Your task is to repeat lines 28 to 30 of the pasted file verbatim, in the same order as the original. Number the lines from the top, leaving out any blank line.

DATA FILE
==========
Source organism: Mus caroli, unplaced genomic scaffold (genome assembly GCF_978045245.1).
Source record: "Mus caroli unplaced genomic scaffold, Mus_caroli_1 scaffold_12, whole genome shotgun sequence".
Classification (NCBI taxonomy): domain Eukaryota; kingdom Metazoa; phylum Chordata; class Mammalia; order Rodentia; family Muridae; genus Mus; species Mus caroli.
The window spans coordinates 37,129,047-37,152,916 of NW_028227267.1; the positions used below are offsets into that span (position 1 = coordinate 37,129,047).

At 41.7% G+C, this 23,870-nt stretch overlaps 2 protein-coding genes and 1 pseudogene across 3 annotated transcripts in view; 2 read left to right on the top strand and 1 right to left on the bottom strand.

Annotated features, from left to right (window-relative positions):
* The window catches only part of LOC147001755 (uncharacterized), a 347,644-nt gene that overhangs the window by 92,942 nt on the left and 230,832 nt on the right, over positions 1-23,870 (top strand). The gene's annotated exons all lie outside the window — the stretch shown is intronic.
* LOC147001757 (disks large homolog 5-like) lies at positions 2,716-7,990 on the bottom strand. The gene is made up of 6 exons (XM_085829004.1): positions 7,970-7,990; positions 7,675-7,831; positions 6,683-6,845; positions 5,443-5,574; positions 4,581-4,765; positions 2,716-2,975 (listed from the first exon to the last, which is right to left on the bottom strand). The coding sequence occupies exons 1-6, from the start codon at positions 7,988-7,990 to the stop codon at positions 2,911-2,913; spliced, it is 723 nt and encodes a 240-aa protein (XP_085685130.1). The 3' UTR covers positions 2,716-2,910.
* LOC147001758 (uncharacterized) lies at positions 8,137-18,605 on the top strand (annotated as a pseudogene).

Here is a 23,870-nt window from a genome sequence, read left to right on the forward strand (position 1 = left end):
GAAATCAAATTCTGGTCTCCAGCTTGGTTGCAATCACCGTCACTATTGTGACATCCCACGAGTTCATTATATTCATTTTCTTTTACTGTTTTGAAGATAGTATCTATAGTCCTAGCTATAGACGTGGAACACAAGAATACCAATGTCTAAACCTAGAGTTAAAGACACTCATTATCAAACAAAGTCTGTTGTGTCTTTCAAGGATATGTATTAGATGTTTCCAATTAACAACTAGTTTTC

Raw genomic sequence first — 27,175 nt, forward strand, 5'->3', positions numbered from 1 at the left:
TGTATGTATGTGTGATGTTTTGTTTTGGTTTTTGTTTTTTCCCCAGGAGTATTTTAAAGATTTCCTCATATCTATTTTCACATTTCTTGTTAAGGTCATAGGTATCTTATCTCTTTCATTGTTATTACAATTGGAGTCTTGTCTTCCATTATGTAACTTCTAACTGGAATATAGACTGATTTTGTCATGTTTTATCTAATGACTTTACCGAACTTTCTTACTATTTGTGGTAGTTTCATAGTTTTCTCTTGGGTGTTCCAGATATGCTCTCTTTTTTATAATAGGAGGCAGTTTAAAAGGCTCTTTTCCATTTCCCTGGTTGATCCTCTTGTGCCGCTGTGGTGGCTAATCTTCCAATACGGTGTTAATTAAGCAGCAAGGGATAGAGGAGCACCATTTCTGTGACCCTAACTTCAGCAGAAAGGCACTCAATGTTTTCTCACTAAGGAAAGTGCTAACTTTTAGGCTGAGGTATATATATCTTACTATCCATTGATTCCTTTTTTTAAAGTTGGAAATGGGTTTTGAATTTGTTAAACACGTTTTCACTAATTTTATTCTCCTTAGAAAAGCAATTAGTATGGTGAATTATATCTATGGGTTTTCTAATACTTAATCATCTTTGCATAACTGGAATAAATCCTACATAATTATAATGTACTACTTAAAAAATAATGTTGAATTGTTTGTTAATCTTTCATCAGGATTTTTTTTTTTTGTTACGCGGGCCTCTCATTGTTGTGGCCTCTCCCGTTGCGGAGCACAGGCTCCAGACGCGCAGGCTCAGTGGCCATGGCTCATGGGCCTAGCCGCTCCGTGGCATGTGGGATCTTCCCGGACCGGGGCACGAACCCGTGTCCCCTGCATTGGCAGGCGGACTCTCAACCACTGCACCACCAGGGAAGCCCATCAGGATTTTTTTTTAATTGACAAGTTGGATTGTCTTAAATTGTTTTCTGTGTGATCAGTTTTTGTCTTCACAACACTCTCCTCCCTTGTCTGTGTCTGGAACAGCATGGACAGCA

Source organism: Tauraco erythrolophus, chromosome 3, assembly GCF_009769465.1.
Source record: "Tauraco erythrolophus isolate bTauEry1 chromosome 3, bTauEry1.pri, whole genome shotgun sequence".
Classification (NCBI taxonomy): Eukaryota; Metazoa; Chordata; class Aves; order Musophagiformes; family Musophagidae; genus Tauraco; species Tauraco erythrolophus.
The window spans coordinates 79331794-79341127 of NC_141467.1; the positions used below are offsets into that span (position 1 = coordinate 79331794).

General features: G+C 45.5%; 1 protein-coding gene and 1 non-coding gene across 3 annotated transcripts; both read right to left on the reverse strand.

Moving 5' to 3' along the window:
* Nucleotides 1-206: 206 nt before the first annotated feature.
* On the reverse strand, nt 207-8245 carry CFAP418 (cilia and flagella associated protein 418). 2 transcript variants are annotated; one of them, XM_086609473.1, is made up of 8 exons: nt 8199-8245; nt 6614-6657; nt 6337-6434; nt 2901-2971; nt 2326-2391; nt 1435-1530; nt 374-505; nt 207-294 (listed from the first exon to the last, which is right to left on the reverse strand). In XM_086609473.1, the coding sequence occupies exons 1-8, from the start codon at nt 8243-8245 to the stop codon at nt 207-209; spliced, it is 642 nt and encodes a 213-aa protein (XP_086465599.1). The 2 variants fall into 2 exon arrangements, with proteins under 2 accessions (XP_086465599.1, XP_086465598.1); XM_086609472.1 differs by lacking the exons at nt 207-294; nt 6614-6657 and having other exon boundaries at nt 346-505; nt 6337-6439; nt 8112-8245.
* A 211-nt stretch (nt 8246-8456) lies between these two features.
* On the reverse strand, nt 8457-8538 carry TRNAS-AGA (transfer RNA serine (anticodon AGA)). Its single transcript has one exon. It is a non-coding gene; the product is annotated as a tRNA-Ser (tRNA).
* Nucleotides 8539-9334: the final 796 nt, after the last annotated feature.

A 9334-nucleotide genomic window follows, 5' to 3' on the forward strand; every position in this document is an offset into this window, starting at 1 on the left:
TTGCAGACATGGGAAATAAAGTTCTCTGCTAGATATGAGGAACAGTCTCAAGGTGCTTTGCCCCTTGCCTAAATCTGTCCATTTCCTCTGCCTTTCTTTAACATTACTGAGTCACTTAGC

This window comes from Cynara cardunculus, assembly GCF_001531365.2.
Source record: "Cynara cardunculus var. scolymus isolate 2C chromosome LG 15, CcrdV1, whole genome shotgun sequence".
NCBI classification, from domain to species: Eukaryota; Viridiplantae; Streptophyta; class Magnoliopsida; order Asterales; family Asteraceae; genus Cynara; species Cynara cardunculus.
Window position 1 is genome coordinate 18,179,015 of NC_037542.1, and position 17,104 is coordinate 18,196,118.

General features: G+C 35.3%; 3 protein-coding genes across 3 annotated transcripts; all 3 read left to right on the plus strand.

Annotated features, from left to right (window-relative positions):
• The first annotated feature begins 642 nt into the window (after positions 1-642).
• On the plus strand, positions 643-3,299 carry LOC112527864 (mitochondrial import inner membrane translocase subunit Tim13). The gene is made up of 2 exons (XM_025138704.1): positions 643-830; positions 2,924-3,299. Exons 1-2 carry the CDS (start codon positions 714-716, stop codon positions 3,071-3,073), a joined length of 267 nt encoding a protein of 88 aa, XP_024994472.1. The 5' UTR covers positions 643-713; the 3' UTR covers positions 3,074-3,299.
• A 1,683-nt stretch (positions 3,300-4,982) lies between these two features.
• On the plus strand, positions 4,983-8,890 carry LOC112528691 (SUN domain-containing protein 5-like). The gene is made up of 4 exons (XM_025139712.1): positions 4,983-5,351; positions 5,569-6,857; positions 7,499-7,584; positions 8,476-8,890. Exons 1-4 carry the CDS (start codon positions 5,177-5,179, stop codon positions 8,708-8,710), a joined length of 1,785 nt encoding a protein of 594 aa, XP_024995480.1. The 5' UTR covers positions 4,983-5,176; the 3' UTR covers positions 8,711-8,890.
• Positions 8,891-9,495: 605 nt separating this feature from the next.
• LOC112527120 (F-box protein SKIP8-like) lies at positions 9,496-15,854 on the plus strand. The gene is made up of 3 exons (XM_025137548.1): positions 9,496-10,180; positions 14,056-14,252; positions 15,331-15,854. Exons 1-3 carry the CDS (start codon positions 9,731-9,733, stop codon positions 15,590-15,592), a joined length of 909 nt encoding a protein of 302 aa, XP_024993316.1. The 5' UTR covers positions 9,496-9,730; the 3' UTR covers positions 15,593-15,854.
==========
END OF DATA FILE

Source record: "Cynara cardunculus var. scolymus isolate 2C chromosome LG 15, CcrdV1, whole genome shotgun sequence".
NCBI classification, from domain to species: Eukaryota; Viridiplantae; Streptophyta; class Magnoliopsida; order Asterales; family Asteraceae; genus Cynara; species Cynara cardunculus.
Window position 1 is genome coordinate 18,179,015 of NC_037542.1, and position 17,104 is coordinate 18,196,118.